John D. Caputo
Work of Love. If the real means what is present, what is really there, full blown and unvarnished, then deconstruction, as the deconstruction of the metaphysics of presence, is the deconstruction of realism, of any such real or full presence, which can always be shown to be a constituted effect. In just the same way that representation and non-presence precede and make possible the “effect” of “presence” (VP, 58/SP, 52), deconstruction would take a devilish delight in showing the way that unreality and irreality precede and make “reality” possible, making possible and impossible whatever would dare to pass itself off as reality. Deconstruction would never tire of telling realists Nietzsche’s story of how the real world became a fable.
Again, if realism means that the reach of knowledge extends all the way to the “thing itself,” then deconstruction will respond that, on the contrary, the thing itself, la chose même, always “slips away” (dérobe), always eludes the play of signifiers in virtue of which any such so called real thing is signified in the first place. At the end of a famous reading of Husserl, after saying that the path toward presence always takes the way of Icarus, which is to say that the waxen wings of our signifiers are headed straight towards a melt down in the sun of presence, Derrida adds:
And contrary to what phenomenology–which is always a phenomenology of perception–has tried to make us believe, contrary to what our desire cannot fail to be tempted into believing, the thing itself always escapes (la chose même se dérobe toujours). (VP, 117/SP, 104)
The thing itself is what we love and desire. Who would desire anything less? Indeed, we so love and desire the thing itself that we cannot bring ourselves to believe that our desire is denied. But, alas, according to the argument of deconstruction, the thing itself always eludes our grasp, always gives the slip to the net of signifiers in which our desire had hoped to catch it up.
All that is true, but that is not all the truth. That is true, but that is not true enough, not the most true thing we can say, not the best we can do or say about deconstruction. For it leaves out the point of the story about how the true world became a fable, at least the way that Derrida is telling it, because in Derrida’s hands Nietzsche’s tale is transformed into a love story. Deconstruction is always writing loves stories, in however roundabout a way. Thus to tell this much of the story and no more, to say that the thing itself slips away and then to grow silent, is to leave everyone with the mistaken impression that deconstruction cuts us adrift in a never-never land (a Derri-dada land, it has been said) of fictions and caprice. It creates the mistaken impression that deconstruction cuts us off from the world, that the place where things are really happening, where “events” transpire, always slips away. But that is badly distorted idea of deconstruction, inasmuch as everything in deconstruction takes place as a preparation for the event, for something that really happens, that breaks out and breaks over us, that really moves us and fires the passion of our love.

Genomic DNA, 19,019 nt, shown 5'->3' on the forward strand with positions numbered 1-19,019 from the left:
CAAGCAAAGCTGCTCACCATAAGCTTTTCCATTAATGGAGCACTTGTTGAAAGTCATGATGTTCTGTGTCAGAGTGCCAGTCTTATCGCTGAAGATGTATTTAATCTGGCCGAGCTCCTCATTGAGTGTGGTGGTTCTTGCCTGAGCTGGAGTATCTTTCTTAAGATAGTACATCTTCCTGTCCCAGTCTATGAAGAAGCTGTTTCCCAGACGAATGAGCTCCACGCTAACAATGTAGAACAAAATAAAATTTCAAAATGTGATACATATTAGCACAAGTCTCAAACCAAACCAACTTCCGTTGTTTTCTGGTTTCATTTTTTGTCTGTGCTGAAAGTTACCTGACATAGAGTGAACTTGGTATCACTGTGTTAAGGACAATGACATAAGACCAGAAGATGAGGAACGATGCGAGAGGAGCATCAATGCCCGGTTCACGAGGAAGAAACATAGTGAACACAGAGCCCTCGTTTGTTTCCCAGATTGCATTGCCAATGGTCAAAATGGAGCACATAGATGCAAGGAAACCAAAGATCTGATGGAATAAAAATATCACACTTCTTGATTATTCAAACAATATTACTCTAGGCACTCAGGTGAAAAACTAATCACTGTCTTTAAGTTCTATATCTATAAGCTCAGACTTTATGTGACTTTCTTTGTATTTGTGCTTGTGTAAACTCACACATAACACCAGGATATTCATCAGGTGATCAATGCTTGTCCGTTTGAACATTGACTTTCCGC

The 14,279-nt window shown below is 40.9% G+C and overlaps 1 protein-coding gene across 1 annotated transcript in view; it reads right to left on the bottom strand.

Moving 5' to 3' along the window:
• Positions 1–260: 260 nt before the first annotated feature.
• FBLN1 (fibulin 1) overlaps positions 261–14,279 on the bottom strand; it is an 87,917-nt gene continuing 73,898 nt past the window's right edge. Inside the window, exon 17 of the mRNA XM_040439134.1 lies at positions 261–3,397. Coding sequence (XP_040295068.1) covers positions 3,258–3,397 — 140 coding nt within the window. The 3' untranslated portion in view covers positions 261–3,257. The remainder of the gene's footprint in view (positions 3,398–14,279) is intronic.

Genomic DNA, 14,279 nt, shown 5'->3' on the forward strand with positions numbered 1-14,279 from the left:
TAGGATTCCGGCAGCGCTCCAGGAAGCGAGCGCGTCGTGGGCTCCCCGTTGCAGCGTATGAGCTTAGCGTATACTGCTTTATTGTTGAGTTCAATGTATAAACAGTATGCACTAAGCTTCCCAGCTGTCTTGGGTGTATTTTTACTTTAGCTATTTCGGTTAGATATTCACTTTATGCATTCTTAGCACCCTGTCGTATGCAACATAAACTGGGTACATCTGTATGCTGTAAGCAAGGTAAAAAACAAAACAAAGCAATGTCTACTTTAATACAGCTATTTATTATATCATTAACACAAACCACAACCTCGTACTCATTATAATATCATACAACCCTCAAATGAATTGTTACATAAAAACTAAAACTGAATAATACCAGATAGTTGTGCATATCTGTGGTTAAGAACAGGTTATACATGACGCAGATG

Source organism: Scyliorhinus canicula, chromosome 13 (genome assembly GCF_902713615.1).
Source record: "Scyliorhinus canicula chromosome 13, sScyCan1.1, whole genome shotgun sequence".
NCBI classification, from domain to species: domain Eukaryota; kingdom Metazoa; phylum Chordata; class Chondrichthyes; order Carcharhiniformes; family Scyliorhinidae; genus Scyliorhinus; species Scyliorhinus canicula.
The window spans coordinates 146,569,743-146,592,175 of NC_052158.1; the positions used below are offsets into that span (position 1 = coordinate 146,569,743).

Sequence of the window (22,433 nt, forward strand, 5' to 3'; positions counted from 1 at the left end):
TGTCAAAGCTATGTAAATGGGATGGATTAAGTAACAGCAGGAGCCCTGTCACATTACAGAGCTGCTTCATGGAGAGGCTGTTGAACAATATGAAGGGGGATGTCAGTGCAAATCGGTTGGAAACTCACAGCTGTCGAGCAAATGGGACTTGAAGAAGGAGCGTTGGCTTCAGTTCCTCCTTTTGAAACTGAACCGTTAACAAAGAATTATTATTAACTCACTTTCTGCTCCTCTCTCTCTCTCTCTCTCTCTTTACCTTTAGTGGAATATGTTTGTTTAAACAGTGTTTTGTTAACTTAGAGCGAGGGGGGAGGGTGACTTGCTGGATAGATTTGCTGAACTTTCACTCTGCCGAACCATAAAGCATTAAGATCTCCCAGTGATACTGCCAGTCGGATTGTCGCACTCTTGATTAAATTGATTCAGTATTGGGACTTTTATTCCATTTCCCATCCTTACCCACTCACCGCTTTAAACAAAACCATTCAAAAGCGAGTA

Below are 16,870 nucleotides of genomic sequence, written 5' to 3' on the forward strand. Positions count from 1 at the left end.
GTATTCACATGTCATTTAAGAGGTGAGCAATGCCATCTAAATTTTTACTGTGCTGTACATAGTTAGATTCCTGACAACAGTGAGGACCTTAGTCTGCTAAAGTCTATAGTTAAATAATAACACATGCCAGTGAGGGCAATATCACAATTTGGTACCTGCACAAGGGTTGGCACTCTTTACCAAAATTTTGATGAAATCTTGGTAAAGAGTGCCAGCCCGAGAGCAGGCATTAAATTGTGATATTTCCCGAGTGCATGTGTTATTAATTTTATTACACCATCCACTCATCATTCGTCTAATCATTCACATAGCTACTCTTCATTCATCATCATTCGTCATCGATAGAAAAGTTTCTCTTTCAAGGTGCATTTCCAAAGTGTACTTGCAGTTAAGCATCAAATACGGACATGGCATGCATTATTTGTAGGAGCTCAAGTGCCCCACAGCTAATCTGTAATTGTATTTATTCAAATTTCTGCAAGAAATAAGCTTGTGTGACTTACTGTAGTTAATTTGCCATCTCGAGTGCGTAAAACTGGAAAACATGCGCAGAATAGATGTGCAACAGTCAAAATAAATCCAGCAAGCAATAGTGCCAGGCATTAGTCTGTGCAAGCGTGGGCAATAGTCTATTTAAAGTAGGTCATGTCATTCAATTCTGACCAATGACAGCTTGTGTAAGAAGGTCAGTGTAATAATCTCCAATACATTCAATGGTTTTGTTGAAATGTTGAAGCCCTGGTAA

By telling only half the story one lends weight to the criticism that deconstruction is a form of nihilism, relativism, or subjectivism, that it denies reference and locks us inside a prison house of differential play. But, as I will argue, the deconstruction of reality and presence, of real presence, is not bad news but a work of love and sacrifice. Deconstruction is not a way of turning our knowledge into illusion, our faith into despair, or our language into a place of confinement. Deconstruction is not a way of undoing the truth but of doing it, of facere veritatem, to cite the expression that St. Augustine uses that Derrida loves to cite and recite. Far from confining us inside something, the deconstruction of presence is meant to release us, to open things up, to open presence up beyond itself and to provide for the possibility of something else, something more, something otherwise than and beyond real presence, something we long for and desire, something undeconstructible, in comparison with which the merely real and deconstructible world just will not do. For the real is always deconstructible but what deconstruction loves is not deconstructible.